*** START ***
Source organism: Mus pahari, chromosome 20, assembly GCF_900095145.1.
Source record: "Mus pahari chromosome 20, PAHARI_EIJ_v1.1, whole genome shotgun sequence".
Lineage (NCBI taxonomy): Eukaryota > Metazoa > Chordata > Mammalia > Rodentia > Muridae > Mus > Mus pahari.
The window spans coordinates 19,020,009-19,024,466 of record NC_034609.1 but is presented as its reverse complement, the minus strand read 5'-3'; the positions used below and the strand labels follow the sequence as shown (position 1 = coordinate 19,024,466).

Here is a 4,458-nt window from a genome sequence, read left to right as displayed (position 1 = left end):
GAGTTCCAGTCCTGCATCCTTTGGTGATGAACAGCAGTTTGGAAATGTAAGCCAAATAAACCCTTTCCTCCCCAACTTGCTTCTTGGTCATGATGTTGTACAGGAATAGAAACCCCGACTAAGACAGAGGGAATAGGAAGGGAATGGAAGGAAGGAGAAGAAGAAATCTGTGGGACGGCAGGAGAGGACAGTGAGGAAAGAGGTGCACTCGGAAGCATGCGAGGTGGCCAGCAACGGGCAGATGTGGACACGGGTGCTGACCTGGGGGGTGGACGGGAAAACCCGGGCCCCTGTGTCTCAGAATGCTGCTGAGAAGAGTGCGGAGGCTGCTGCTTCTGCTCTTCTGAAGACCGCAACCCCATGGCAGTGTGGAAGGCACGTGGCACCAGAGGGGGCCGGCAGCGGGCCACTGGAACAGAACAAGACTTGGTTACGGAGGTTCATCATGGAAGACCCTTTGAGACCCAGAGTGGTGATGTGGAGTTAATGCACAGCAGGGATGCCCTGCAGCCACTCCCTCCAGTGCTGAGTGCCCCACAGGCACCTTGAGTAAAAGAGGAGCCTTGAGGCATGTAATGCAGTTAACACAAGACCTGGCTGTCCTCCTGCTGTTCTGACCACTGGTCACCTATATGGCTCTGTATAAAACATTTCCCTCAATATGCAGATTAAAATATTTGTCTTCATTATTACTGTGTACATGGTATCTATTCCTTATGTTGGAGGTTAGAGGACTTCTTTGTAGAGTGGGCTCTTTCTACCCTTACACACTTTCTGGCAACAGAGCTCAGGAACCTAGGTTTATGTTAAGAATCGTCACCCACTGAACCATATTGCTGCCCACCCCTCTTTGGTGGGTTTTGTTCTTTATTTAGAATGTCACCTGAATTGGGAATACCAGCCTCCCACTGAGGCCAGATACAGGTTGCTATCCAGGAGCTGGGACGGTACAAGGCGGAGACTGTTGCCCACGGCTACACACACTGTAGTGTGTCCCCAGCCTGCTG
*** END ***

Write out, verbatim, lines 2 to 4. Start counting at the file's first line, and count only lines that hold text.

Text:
Source record: "Mus pahari chromosome 20, PAHARI_EIJ_v1.1, whole genome shotgun sequence".
Lineage (NCBI taxonomy): Eukaryota > Metazoa > Chordata > Mammalia > Rodentia > Muridae > Mus > Mus pahari.
The window spans coordinates 19,020,009-19,024,466 of record NC_034609.1 but is presented as its reverse complement, the minus strand read 5'-3'; the positions used below and the strand labels follow the sequence as shown (position 1 = coordinate 19,024,466).